AILSA CHANG, HOST:
President Trump is reversing yet another rule from the Obama administration. This time, the White House is making it easier for local police departments to get surplus military gear. As NPR's Martin Kaste reports, this gear from the Pentagon has become a controversial symbol of what's been called the militarization of police.
MARTIN KASTE, BYLINE: This move is a reward for rank-and-file cops, many of whom backed Donald Trump in the election. And Attorney General Jeff Sessions delivered the news to them in person yesterday at the annual conference of the Fraternal Order of Police.
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JEFF SESSIONS: He is rescinding restrictions from the prior administration that limited your agency's ability to get equipment through federal programs, including lifesaving gear.
KASTE: That's a standing ovation. And the FOP's president, Chuck Canterbury, says of course the cops are happy to hear this.
CHUCK CANTERBURY: That equipment can save their lives.
KASTE: Canterbury's quick with the examples of lifesaving equipment from the military. There's the boats and the other special vehicles, some of which are being used right now in Houston, and there's personal protective gear.
CANTERBURY: You know, the Pulse nightclub - one of the officers with a ballistic helmet took a round to his head and survived.
KASTE: But this is where things get kind of fuzzy because President Obama never banned cops from getting ballistic helmets, or boats or even most kinds of guns. The ban applied only to a few items such as grenade launchers and armored vehicles with tank treads. For the rest of the military gear, the police just had to show a need and abide by a few rules in how they used it.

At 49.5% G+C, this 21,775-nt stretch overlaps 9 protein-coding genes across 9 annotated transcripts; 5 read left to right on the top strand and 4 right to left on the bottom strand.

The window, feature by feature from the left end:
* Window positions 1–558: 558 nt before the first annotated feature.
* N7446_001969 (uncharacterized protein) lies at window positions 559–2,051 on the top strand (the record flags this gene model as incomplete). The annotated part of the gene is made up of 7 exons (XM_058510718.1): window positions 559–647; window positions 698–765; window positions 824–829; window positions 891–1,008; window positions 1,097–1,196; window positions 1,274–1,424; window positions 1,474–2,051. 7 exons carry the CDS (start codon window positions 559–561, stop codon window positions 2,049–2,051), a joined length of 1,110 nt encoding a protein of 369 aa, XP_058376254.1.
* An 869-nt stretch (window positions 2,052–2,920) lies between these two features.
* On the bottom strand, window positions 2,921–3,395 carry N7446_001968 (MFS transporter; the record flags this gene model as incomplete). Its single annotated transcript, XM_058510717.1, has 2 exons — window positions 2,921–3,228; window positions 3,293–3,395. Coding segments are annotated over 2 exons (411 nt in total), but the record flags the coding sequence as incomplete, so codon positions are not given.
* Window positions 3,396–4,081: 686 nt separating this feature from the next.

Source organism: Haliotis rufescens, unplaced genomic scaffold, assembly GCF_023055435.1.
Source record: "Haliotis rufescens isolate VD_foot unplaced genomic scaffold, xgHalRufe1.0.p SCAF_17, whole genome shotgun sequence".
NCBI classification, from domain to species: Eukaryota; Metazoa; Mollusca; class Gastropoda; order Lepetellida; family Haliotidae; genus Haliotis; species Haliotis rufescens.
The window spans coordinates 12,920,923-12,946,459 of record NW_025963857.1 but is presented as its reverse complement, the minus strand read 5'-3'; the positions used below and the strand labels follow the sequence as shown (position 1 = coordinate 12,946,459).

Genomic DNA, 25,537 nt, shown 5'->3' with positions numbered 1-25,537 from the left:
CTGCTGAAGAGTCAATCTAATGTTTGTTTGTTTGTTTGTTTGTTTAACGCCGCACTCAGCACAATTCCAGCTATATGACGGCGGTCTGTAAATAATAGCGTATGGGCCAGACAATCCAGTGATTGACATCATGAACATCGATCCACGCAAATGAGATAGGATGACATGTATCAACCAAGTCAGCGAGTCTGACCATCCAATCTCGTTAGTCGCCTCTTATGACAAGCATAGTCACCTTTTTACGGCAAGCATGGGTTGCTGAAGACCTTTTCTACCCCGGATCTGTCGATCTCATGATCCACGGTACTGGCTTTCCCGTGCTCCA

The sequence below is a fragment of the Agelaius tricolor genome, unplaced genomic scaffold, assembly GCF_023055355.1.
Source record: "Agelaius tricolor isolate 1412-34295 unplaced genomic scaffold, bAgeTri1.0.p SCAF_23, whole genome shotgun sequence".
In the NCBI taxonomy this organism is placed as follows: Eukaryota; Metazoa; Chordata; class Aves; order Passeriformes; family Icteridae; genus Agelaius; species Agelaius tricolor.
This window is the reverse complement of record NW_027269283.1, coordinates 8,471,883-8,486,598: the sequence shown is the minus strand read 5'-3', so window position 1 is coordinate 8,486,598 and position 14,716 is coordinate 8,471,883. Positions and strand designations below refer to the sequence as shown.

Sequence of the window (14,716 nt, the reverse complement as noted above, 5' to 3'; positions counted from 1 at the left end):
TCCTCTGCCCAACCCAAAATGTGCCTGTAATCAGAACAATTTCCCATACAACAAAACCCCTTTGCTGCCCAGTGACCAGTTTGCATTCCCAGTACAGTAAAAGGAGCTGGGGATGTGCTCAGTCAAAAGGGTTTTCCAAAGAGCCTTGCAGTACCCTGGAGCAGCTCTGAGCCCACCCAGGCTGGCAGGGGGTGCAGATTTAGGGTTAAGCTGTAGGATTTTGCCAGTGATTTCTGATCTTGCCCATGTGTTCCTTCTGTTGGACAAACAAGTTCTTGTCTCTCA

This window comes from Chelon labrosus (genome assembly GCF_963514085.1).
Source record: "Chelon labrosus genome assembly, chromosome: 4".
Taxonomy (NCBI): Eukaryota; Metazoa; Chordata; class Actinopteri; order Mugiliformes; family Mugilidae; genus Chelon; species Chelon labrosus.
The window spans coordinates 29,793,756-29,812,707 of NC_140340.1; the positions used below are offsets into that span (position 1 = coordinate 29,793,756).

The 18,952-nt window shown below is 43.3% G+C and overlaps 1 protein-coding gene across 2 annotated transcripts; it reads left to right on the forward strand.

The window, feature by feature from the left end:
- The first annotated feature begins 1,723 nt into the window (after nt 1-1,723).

Those limits are now gone, but it's the symbolism of Trump's order that may be even more consequential. It has the police celebrating and reformers howling. Phillip Atiba Goff is a criminal justice professor and president of the Center for Policing Equity.
PHILLIP ATIBA GOFF: Yeah, so I mean, there is a kind of political orthodoxy that military equipment is universally bad, and it makes for more aggressive policing and that - on the political left. And on the political right, we should give law enforcement whatever tools they need to keep themselves safe. And I think sometimes that political orthodoxy misses the point a bit.
KASTE: Goff says the simple reality is, we just don't know whether military gear makes cops more aggressive, or more effective or both. There's just not enough good data. But he says there is something else to consider - the impression that the gear makes on the public.
GOFF: I do know that the more militarized law enforcement become, the greater the concern they'll be used as an occupying force, and the greater a message is being sent from the people who are most concerned about how law enforcement is being used in their community.
KASTE: For many reformers, the phrase police militarization is more about mindset, especially a certain gung-ho attitude that sometimes seems to accompany the gear. For instance, over the past couple of decades, there's been rapid growth in law enforcement's use of tactical raids. This is an infamous police assault on a house in Evansville, Ind., from a couple of years ago.
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UNIDENTIFIED POLICE OFFICER: (Yelling) Police department, search warrant. Police department, search warrant.
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KASTE: As it turned out, it was the wrong house. Sue Rahr is not one of those who blames scenes like this on the gear. She runs the police academy in Washington state. And when she was sheriff of King County, she says military surplus equipment was invaluable, especially during the recession. She says if the gear is being used poorly, you should really be looking at the people.
SUE RAHR: It's the leadership and the policy decisions that really need to have more scrutiny. And I think the equipment has become a little bit of a red herring for what the real problem is.
KASTE: After all, if local police are really set on a piece of tactical gear, this is America. She says the departments can usually buy what they want on their own. Martin Kaste, NPR News.
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